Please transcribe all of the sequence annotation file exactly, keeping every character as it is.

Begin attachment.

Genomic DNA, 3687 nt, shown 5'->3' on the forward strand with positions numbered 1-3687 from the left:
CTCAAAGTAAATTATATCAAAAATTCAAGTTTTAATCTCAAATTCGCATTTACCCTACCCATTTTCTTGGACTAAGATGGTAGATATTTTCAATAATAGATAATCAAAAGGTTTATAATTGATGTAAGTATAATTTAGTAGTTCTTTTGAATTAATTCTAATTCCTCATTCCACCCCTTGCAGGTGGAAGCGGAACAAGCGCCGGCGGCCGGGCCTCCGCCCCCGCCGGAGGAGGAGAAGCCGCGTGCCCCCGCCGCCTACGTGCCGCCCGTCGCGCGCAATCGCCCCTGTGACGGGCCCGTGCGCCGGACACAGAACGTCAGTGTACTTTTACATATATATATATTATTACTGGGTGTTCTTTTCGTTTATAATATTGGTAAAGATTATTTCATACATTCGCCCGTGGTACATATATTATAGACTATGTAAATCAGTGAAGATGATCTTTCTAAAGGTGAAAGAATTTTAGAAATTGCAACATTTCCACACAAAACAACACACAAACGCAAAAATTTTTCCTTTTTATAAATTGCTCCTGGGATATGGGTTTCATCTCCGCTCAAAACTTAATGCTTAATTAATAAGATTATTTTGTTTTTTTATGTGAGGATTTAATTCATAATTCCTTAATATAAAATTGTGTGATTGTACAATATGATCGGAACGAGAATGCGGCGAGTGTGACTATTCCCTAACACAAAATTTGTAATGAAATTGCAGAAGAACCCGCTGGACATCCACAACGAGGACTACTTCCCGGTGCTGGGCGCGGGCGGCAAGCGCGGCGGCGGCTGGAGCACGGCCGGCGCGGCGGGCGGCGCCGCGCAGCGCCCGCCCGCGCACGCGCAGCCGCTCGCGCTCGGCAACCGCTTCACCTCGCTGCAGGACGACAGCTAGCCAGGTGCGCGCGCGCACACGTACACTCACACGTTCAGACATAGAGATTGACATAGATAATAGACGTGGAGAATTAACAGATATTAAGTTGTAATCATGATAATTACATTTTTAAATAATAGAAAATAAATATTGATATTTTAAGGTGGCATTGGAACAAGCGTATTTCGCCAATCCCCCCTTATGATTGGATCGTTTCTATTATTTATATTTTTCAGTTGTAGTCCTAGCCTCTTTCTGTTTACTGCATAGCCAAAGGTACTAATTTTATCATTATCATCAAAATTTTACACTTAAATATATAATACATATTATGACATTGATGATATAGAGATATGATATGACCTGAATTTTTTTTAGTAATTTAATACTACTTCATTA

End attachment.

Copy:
Genomic DNA, 3687 nt, shown 5'->3' on the forward strand with positions numbered 1-3687 from the left:
CTCAAAGTAAATTATATCAAAAATTCAAGTTTTAATCTCAAATTCGCATTTACCCTACCCATTTTCTTGGACTAAGATGGTAGATATTTTCAATAATAGATAATCAAAAGGTTTATAATTGATGTAAGTATAATTTAGTAGTTCTTTTGAATTAATTCTAATTCCTCATTCCACCCCTTGCAGGTGGAAGCGGAACAAGCGCCGGCGGCCGGGCCTCCGCCCCCGCCGGAGGAGGAGAAGCCGCGTGCCCCCGCCGCCTACGTGCCGCCCGTCGCGCGCAATCGCCCCTGTGACGGGCCCGTGCGCCGGACACAGAACGTCAGTGTACTTTTACATATATATATATTATTACTGGGTGTTCTTTTCGTTTATAATATTGGTAAAGATTATTTCATACATTCGCCCGTGGTACATATATTATAGACTATGTAAATCAGTGAAGATGATCTTTCTAAAGGTGAAAGAATTTTAGAAATTGCAACATTTCCACACAAAACAACACACAAACGCAAAAATTTTTCCTTTTTATAAATTGCTCCTGGGATATGGGTTTCATCTCCGCTCAAAACTTAATGCTTAATTAATAAGATTATTTTGTTTTTTTATGTGAGGATTTAATTCATAATTCCTTAATATAAAATTGTGTGATTGTACAATATGATCGGAACGAGAATGCGGCGAGTGTGACTATTCCCTAACACAAAATTTGTAATGAAATTGCAGAAGAACCCGCTGGACATCCACAACGAGGACTACTTCCCGGTGCTGGGCGCGGGCGGCAAGCGCGGCGGCGGCTGGAGCACGGCCGGCGCGGCGGGCGGCGCCGCGCAGCGCCCGCCCGCGCACGCGCAGCCGCTCGCGCTCGGCAACCGCTTCACCTCGCTGCAGGACGACAGCTAGCCAGGTGCGCGCGCGCACACGTACACTCACACGTTCAGACATAGAGATTGACATAGATAATAGACGTGGAGAATTAACAGATATTAAGTTGTAATCATGATAATTACATTTTTAAATAATAGAAAATAAATATTGATATTTTAAGGTGGCATTGGAACAAGCGTATTTCGCCAATCCCCCCTTATGATTGGATCGTTTCTATTATTTATATTTTTCAGTTGTAGTCCTAGCCTCTTTCTGTTTACTGCATAGCCAAAGGTACTAATTTTATCATTATCATCAAAATTTTACACTTAAATATATAATACATATTATGACATTGATGATATAGAGATATGATATGACCTGAATTTTTTTTAGTAATTTAATACTACTTCATTA